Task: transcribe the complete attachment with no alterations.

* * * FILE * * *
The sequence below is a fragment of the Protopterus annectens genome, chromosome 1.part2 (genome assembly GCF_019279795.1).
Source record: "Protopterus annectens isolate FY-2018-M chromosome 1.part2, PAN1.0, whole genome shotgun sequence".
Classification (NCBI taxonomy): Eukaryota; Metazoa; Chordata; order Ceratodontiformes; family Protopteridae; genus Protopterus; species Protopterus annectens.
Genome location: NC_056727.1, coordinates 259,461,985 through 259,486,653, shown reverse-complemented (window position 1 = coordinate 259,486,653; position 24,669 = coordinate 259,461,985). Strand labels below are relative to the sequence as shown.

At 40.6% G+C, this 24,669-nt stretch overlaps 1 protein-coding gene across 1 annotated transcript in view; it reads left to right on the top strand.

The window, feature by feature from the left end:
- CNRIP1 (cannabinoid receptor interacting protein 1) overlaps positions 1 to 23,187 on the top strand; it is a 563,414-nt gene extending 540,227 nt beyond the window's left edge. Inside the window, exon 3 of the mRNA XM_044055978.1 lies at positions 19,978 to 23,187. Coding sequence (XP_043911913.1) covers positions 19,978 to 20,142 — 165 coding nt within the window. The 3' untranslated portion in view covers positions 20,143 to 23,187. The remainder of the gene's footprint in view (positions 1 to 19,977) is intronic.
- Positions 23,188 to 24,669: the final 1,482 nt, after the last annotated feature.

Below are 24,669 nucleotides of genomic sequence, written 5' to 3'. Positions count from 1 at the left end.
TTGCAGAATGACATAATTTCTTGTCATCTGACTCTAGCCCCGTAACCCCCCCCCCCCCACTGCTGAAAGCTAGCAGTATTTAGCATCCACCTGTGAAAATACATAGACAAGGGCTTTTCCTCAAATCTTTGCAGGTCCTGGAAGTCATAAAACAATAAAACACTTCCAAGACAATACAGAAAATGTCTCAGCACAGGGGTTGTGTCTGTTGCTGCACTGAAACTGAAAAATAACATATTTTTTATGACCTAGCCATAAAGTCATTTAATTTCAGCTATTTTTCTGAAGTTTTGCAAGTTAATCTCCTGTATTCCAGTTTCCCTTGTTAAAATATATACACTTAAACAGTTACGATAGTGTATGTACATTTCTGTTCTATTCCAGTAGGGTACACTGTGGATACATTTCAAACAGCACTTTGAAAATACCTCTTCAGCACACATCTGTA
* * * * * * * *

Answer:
The sequence below is a fragment of the Protopterus annectens genome, chromosome 1.part2 (genome assembly GCF_019279795.1).
Source record: "Protopterus annectens isolate FY-2018-M chromosome 1.part2, PAN1.0, whole genome shotgun sequence".
Classification (NCBI taxonomy): Eukaryota; Metazoa; Chordata; order Ceratodontiformes; family Protopteridae; genus Protopterus; species Protopterus annectens.
Genome location: NC_056727.1, coordinates 259,461,985 through 259,486,653, shown reverse-complemented (window position 1 = coordinate 259,486,653; position 24,669 = coordinate 259,461,985). Strand labels below are relative to the sequence as shown.

At 40.6% G+C, this 24,669-nt stretch overlaps 1 protein-coding gene across 1 annotated transcript in view; it reads left to right on the top strand.

The window, feature by feature from the left end:
- CNRIP1 (cannabinoid receptor interacting protein 1) overlaps positions 1 to 23,187 on the top strand; it is a 563,414-nt gene extending 540,227 nt beyond the window's left edge. Inside the window, exon 3 of the mRNA XM_044055978.1 lies at positions 19,978 to 23,187. Coding sequence (XP_043911913.1) covers positions 19,978 to 20,142 — 165 coding nt within the window. The 3' untranslated portion in view covers positions 20,143 to 23,187. The remainder of the gene's footprint in view (positions 1 to 19,977) is intronic.
- Positions 23,188 to 24,669: the final 1,482 nt, after the last annotated feature.

Below are 24,669 nucleotides of genomic sequence, written 5' to 3'. Positions count from 1 at the left end.
TTGCAGAATGACATAATTTCTTGTCATCTGACTCTAGCCCCGTAACCCCCCCCCCCCCACTGCTGAAAGCTAGCAGTATTTAGCATCCACCTGTGAAAATACATAGACAAGGGCTTTTCCTCAAATCTTTGCAGGTCCTGGAAGTCATAAAACAATAAAACACTTCCAAGACAATACAGAAAATGTCTCAGCACAGGGGTTGTGTCTGTTGCTGCACTGAAACTGAAAAATAACATATTTTTTATGACCTAGCCATAAAGTCATTTAATTTCAGCTATTTTTCTGAAGTTTTGCAAGTTAATCTCCTGTATTCCAGTTTCCCTTGTTAAAATATATACACTTAAACAGTTACGATAGTGTATGTACATTTCTGTTCTATTCCAGTAGGGTACACTGTGGATACATTTCAAACAGCACTTTGAAAATACCTCTTCAGCACACATCTGTA